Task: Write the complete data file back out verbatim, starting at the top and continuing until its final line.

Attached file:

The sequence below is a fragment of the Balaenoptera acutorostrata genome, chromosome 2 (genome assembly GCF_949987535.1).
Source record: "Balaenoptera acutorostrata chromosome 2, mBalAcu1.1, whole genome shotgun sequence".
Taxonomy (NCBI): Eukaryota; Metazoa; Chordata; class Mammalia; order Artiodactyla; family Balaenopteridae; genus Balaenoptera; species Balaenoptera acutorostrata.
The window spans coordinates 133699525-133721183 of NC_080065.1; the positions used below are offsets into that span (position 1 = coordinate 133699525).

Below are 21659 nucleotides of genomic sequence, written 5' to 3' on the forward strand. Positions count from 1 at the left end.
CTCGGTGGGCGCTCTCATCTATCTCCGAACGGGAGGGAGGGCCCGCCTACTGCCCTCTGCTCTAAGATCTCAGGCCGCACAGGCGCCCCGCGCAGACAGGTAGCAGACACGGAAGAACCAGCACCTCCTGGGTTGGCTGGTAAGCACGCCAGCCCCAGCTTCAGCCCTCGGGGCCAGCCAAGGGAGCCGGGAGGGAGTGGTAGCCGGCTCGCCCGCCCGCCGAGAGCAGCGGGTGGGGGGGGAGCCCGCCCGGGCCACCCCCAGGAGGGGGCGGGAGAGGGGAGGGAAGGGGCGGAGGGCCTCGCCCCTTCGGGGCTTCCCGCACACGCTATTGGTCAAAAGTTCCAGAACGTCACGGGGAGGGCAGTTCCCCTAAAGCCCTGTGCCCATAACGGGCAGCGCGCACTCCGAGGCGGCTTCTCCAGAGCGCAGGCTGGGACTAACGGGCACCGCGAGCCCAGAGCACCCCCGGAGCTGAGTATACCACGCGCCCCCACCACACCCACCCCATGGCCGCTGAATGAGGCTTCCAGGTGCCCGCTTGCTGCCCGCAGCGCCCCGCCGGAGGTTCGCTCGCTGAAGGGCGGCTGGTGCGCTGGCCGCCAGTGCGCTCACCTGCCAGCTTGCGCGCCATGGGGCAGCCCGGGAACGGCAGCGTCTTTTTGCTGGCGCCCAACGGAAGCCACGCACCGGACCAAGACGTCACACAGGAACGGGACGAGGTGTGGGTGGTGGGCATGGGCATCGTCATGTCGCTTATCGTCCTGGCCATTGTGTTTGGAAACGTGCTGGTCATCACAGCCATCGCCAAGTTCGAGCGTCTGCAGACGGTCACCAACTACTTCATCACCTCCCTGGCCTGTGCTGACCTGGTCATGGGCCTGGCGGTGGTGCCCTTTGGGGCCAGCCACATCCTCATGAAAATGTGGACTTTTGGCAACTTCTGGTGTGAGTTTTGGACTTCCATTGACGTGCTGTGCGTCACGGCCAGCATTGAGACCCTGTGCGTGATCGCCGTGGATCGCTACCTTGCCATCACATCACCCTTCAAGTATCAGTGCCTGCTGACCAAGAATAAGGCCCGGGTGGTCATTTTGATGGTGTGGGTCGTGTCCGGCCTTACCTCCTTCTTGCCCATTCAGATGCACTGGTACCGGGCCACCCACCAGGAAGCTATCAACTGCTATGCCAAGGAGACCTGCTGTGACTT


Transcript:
The sequence below is a fragment of the Balaenoptera acutorostrata genome, chromosome 2 (genome assembly GCF_949987535.1).
Source record: "Balaenoptera acutorostrata chromosome 2, mBalAcu1.1, whole genome shotgun sequence".
Taxonomy (NCBI): Eukaryota; Metazoa; Chordata; class Mammalia; order Artiodactyla; family Balaenopteridae; genus Balaenoptera; species Balaenoptera acutorostrata.
The window spans coordinates 133699525-133721183 of NC_080065.1; the positions used below are offsets into that span (position 1 = coordinate 133699525).

Below are 21659 nucleotides of genomic sequence, written 5' to 3' on the forward strand. Positions count from 1 at the left end.
CTCGGTGGGCGCTCTCATCTATCTCCGAACGGGAGGGAGGGCCCGCCTACTGCCCTCTGCTCTAAGATCTCAGGCCGCACAGGCGCCCCGCGCAGACAGGTAGCAGACACGGAAGAACCAGCACCTCCTGGGTTGGCTGGTAAGCACGCCAGCCCCAGCTTCAGCCCTCGGGGCCAGCCAAGGGAGCCGGGAGGGAGTGGTAGCCGGCTCGCCCGCCCGCCGAGAGCAGCGGGTGGGGGGGGAGCCCGCCCGGGCCACCCCCAGGAGGGGGCGGGAGAGGGGAGGGAAGGGGCGGAGGGCCTCGCCCCTTCGGGGCTTCCCGCACACGCTATTGGTCAAAAGTTCCAGAACGTCACGGGGAGGGCAGTTCCCCTAAAGCCCTGTGCCCATAACGGGCAGCGCGCACTCCGAGGCGGCTTCTCCAGAGCGCAGGCTGGGACTAACGGGCACCGCGAGCCCAGAGCACCCCCGGAGCTGAGTATACCACGCGCCCCCACCACACCCACCCCATGGCCGCTGAATGAGGCTTCCAGGTGCCCGCTTGCTGCCCGCAGCGCCCCGCCGGAGGTTCGCTCGCTGAAGGGCGGCTGGTGCGCTGGCCGCCAGTGCGCTCACCTGCCAGCTTGCGCGCCATGGGGCAGCCCGGGAACGGCAGCGTCTTTTTGCTGGCGCCCAACGGAAGCCACGCACCGGACCAAGACGTCACACAGGAACGGGACGAGGTGTGGGTGGTGGGCATGGGCATCGTCATGTCGCTTATCGTCCTGGCCATTGTGTTTGGAAACGTGCTGGTCATCACAGCCATCGCCAAGTTCGAGCGTCTGCAGACGGTCACCAACTACTTCATCACCTCCCTGGCCTGTGCTGACCTGGTCATGGGCCTGGCGGTGGTGCCCTTTGGGGCCAGCCACATCCTCATGAAAATGTGGACTTTTGGCAACTTCTGGTGTGAGTTTTGGACTTCCATTGACGTGCTGTGCGTCACGGCCAGCATTGAGACCCTGTGCGTGATCGCCGTGGATCGCTACCTTGCCATCACATCACCCTTCAAGTATCAGTGCCTGCTGACCAAGAATAAGGCCCGGGTGGTCATTTTGATGGTGTGGGTCGTGTCCGGCCTTACCTCCTTCTTGCCCATTCAGATGCACTGGTACCGGGCCACCCACCAGGAAGCTATCAACTGCTATGCCAAGGAGACCTGCTGTGACTT